I was always under the impression that the constant voltage adjustment to regulate the constantly changing incoming voltage generates the audible noise in these regulators.
The key word is constantly. An analog, so called linear regulator does NOT wait for a change, then have a delay and then react.
Look at it as an analog amplifier (which in fact it is), and as every of such it regulates immediately, constantly, within its maximum speed range.
So there is no switching noise generated, because there is no switching or stepping going on. It greatly reduces the noise that is on the unregulated power supply side.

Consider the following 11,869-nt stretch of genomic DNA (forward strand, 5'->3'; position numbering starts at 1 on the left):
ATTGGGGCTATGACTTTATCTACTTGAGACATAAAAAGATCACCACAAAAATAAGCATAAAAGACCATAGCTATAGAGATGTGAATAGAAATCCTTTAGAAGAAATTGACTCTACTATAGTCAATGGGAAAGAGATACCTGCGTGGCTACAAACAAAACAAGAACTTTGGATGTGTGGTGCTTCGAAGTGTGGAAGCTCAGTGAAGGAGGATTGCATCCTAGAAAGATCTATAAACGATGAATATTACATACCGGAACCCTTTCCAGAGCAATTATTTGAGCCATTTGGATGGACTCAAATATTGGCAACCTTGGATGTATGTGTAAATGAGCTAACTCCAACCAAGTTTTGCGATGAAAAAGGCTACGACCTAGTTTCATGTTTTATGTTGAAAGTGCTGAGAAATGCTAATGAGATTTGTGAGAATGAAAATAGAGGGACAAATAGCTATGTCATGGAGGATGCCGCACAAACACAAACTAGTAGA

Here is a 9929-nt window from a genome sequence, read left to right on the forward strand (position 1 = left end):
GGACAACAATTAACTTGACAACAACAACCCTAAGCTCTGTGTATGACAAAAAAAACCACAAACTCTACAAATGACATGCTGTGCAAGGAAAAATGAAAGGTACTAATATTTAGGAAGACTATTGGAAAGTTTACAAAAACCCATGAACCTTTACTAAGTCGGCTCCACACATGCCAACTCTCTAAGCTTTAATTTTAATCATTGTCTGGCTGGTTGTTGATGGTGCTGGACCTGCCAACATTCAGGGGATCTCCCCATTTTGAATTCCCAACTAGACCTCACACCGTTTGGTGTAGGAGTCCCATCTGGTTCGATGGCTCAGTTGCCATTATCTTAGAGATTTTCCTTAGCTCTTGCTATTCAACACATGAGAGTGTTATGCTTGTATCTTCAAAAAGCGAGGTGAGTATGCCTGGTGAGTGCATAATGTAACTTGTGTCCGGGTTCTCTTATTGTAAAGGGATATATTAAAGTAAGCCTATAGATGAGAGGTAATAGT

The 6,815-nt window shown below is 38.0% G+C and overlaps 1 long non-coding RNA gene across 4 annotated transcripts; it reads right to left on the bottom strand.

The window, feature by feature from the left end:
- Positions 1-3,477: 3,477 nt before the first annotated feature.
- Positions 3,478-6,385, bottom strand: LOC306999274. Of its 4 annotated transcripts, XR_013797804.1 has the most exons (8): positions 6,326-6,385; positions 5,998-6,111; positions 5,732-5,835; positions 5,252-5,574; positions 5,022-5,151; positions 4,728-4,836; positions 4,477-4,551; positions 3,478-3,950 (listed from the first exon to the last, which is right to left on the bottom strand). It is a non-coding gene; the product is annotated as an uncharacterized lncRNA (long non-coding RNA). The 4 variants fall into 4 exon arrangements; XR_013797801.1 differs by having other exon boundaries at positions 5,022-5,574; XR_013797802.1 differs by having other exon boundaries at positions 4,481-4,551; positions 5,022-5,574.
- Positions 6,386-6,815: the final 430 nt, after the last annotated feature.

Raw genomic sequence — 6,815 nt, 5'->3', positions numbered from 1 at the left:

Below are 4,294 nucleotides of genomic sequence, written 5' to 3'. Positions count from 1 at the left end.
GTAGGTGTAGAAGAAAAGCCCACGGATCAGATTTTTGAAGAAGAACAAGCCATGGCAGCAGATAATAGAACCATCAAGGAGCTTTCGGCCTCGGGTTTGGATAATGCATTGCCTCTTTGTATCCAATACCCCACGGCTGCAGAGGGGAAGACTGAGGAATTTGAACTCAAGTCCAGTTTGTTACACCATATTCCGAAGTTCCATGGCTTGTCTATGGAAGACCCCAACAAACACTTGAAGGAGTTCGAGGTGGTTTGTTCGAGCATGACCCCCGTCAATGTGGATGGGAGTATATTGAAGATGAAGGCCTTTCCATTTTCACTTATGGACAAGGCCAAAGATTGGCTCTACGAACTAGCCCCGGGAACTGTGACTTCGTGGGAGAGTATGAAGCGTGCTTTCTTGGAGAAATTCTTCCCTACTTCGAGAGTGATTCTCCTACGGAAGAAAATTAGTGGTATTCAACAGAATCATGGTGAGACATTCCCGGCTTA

To get the best out of this a proper grounding scheme for the whole circuit is necessary. Regulation is in reference to its reference voltage input, this needs to be the center of the grounding starpoint.
A common mistake is to use a point at the unregulated side as grounding starpoint, where hum and noise currents are floating.
Further filtering (by caps) is best done close to the supplied circuit, to reduce supply impedance.